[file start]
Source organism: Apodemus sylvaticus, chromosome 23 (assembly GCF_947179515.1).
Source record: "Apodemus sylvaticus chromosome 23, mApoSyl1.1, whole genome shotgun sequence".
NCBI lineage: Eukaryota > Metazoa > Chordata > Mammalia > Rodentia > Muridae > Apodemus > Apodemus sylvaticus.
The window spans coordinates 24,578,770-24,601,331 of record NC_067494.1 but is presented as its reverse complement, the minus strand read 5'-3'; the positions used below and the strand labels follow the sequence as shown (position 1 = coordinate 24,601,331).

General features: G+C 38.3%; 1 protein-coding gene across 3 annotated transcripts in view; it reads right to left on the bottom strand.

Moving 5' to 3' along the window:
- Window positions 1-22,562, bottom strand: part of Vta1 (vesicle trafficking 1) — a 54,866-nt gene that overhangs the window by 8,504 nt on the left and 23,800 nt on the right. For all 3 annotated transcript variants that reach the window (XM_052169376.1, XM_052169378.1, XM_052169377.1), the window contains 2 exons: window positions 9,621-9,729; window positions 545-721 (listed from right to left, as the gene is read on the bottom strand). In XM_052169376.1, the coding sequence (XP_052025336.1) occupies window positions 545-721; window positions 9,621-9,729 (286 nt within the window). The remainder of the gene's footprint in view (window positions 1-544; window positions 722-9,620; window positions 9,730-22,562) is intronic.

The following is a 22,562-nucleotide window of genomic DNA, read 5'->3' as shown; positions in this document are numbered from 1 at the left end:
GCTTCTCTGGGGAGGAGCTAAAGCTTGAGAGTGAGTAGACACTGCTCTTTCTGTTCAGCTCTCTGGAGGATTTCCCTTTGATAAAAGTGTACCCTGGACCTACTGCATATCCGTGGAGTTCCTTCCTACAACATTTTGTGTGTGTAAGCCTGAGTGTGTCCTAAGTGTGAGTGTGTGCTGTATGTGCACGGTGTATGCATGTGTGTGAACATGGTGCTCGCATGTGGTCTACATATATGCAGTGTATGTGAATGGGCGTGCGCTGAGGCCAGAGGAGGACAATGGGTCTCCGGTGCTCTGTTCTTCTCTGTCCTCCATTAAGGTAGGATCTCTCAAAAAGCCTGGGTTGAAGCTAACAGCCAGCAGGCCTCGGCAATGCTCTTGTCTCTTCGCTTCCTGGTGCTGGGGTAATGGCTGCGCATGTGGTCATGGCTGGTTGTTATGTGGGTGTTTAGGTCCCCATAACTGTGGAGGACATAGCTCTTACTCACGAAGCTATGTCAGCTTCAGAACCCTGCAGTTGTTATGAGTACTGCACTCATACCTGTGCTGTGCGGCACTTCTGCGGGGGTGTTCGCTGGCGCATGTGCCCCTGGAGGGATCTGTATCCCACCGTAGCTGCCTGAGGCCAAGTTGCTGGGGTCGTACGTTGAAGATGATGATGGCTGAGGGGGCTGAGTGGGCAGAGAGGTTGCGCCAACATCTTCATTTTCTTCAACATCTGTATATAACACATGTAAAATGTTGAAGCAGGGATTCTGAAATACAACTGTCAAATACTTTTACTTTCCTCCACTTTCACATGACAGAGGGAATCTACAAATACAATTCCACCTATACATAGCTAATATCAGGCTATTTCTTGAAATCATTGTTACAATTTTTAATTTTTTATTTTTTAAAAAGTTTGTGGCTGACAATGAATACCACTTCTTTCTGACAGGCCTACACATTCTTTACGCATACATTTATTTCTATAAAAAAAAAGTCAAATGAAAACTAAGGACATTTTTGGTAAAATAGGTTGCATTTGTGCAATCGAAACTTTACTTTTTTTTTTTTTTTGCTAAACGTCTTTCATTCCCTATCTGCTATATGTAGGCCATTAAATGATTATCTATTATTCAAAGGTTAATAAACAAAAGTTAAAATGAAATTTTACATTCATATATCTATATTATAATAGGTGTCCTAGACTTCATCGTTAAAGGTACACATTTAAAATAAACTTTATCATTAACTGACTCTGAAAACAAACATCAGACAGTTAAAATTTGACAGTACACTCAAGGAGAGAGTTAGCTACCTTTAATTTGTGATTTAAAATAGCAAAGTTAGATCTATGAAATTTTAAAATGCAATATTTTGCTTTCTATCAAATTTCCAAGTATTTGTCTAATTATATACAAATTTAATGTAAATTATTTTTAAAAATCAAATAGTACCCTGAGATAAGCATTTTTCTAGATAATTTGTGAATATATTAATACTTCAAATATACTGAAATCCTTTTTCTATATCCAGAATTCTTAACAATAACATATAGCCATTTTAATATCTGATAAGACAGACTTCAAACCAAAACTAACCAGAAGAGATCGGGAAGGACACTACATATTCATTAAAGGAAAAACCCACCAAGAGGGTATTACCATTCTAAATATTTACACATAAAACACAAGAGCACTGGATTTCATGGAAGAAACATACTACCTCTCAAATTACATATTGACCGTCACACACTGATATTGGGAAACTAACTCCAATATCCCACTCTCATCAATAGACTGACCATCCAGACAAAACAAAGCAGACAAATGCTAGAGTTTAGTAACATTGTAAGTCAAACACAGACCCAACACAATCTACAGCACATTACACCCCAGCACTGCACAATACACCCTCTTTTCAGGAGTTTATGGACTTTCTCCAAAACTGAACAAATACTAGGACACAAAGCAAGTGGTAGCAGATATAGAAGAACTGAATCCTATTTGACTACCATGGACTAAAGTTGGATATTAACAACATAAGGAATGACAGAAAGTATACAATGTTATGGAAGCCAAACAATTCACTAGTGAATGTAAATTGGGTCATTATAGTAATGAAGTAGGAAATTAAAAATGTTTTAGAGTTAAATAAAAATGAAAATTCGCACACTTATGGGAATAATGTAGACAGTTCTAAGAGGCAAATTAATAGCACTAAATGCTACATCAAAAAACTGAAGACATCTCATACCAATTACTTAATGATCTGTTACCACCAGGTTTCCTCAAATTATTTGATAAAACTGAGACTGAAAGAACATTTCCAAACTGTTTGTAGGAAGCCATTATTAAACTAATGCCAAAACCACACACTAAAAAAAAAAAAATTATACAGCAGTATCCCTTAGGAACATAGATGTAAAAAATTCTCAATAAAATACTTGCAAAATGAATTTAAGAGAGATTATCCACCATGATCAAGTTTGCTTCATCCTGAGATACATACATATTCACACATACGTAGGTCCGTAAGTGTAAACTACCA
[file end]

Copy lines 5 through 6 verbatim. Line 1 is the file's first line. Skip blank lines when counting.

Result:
General features: G+C 38.3%; 1 protein-coding gene across 3 annotated transcripts in view; it reads right to left on the bottom strand.

Moving 5' to 3' along the window: